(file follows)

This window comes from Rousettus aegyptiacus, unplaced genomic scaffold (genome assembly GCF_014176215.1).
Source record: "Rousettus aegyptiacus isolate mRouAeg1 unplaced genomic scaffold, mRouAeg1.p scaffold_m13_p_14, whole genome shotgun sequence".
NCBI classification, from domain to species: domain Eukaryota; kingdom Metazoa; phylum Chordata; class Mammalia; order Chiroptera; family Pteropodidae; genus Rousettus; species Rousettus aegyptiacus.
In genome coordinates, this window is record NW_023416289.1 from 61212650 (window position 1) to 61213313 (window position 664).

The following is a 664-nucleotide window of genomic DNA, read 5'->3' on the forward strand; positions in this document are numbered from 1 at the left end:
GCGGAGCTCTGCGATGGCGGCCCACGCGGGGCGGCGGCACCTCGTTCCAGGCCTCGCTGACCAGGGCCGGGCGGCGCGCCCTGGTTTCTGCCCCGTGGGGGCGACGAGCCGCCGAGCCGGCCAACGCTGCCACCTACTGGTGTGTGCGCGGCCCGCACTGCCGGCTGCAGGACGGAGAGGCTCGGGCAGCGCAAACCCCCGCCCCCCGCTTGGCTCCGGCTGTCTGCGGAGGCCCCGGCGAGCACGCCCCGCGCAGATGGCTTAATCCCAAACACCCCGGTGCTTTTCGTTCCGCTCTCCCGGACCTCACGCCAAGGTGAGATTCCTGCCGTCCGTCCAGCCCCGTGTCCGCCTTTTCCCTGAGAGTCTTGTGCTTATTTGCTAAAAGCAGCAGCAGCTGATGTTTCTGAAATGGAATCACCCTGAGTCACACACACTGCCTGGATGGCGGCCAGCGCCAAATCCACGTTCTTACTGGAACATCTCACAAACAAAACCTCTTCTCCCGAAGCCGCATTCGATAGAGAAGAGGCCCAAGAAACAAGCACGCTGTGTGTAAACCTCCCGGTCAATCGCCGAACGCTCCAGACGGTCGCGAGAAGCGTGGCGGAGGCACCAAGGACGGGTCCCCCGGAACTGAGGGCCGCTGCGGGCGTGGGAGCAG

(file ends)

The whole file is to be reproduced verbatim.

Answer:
This window comes from Rousettus aegyptiacus, unplaced genomic scaffold (genome assembly GCF_014176215.1).
Source record: "Rousettus aegyptiacus isolate mRouAeg1 unplaced genomic scaffold, mRouAeg1.p scaffold_m13_p_14, whole genome shotgun sequence".
NCBI classification, from domain to species: domain Eukaryota; kingdom Metazoa; phylum Chordata; class Mammalia; order Chiroptera; family Pteropodidae; genus Rousettus; species Rousettus aegyptiacus.
In genome coordinates, this window is record NW_023416289.1 from 61212650 (window position 1) to 61213313 (window position 664).

The following is a 664-nucleotide window of genomic DNA, read 5'->3' on the forward strand; positions in this document are numbered from 1 at the left end:
GCGGAGCTCTGCGATGGCGGCCCACGCGGGGCGGCGGCACCTCGTTCCAGGCCTCGCTGACCAGGGCCGGGCGGCGCGCCCTGGTTTCTGCCCCGTGGGGGCGACGAGCCGCCGAGCCGGCCAACGCTGCCACCTACTGGTGTGTGCGCGGCCCGCACTGCCGGCTGCAGGACGGAGAGGCTCGGGCAGCGCAAACCCCCGCCCCCCGCTTGGCTCCGGCTGTCTGCGGAGGCCCCGGCGAGCACGCCCCGCGCAGATGGCTTAATCCCAAACACCCCGGTGCTTTTCGTTCCGCTCTCCCGGACCTCACGCCAAGGTGAGATTCCTGCCGTCCGTCCAGCCCCGTGTCCGCCTTTTCCCTGAGAGTCTTGTGCTTATTTGCTAAAAGCAGCAGCAGCTGATGTTTCTGAAATGGAATCACCCTGAGTCACACACACTGCCTGGATGGCGGCCAGCGCCAAATCCACGTTCTTACTGGAACATCTCACAAACAAAACCTCTTCTCCCGAAGCCGCATTCGATAGAGAAGAGGCCCAAGAAACAAGCACGCTGTGTGTAAACCTCCCGGTCAATCGCCGAACGCTCCAGACGGTCGCGAGAAGCGTGGCGGAGGCACCAAGGACGGGTCCCCCGGAACTGAGGGCCGCTGCGGGCGTGGGAGCAG